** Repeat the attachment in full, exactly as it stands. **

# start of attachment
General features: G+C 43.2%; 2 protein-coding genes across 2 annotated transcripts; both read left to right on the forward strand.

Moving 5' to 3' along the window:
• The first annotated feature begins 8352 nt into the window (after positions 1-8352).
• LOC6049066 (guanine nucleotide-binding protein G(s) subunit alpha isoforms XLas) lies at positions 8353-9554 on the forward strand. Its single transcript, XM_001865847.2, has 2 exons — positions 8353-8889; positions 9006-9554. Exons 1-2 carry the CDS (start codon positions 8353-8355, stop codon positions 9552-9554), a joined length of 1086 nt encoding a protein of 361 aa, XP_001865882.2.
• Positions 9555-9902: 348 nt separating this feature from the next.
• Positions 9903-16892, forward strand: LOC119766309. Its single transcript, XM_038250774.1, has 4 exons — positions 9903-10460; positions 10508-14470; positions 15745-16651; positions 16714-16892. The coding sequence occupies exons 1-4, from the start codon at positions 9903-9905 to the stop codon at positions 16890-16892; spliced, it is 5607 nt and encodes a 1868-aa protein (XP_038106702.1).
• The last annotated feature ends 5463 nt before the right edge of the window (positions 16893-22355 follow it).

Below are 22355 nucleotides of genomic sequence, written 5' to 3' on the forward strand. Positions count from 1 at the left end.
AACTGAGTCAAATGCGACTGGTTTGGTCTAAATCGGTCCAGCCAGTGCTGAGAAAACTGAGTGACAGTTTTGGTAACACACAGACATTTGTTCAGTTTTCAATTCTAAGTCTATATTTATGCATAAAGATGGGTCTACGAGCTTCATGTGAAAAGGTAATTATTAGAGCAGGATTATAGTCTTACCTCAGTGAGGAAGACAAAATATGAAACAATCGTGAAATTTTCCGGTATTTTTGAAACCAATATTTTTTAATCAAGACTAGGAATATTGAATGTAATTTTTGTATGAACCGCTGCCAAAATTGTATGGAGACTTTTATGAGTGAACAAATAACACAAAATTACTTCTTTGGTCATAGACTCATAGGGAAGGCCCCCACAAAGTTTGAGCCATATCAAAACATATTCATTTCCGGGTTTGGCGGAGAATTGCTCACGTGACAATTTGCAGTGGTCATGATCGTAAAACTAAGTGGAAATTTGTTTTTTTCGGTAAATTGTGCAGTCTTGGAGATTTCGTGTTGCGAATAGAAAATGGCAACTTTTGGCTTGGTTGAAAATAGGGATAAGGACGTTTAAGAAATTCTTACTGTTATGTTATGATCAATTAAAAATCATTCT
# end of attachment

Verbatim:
General features: G+C 43.2%; 2 protein-coding genes across 2 annotated transcripts; both read left to right on the forward strand.

Moving 5' to 3' along the window:
• The first annotated feature begins 8352 nt into the window (after positions 1-8352).
• LOC6049066 (guanine nucleotide-binding protein G(s) subunit alpha isoforms XLas) lies at positions 8353-9554 on the forward strand. Its single transcript, XM_001865847.2, has 2 exons — positions 8353-8889; positions 9006-9554. Exons 1-2 carry the CDS (start codon positions 8353-8355, stop codon positions 9552-9554), a joined length of 1086 nt encoding a protein of 361 aa, XP_001865882.2.
• Positions 9555-9902: 348 nt separating this feature from the next.
• Positions 9903-16892, forward strand: LOC119766309. Its single transcript, XM_038250774.1, has 4 exons — positions 9903-10460; positions 10508-14470; positions 15745-16651; positions 16714-16892. The coding sequence occupies exons 1-4, from the start codon at positions 9903-9905 to the stop codon at positions 16890-16892; spliced, it is 5607 nt and encodes a 1868-aa protein (XP_038106702.1).
• The last annotated feature ends 5463 nt before the right edge of the window (positions 16893-22355 follow it).

Below are 22355 nucleotides of genomic sequence, written 5' to 3' on the forward strand. Positions count from 1 at the left end.
AACTGAGTCAAATGCGACTGGTTTGGTCTAAATCGGTCCAGCCAGTGCTGAGAAAACTGAGTGACAGTTTTGGTAACACACAGACATTTGTTCAGTTTTCAATTCTAAGTCTATATTTATGCATAAAGATGGGTCTACGAGCTTCATGTGAAAAGGTAATTATTAGAGCAGGATTATAGTCTTACCTCAGTGAGGAAGACAAAATATGAAACAATCGTGAAATTTTCCGGTATTTTTGAAACCAATATTTTTTAATCAAGACTAGGAATATTGAATGTAATTTTTGTATGAACCGCTGCCAAAATTGTATGGAGACTTTTATGAGTGAACAAATAACACAAAATTACTTCTTTGGTCATAGACTCATAGGGAAGGCCCCCACAAAGTTTGAGCCATATCAAAACATATTCATTTCCGGGTTTGGCGGAGAATTGCTCACGTGACAATTTGCAGTGGTCATGATCGTAAAACTAAGTGGAAATTTGTTTTTTTCGGTAAATTGTGCAGTCTTGGAGATTTCGTGTTGCGAATAGAAAATGGCAACTTTTGGCTTGGTTGAAAATAGGGATAAGGACGTTTAAGAAATTCTTACTGTTATGTTATGATCAATTAAAAATCATTCT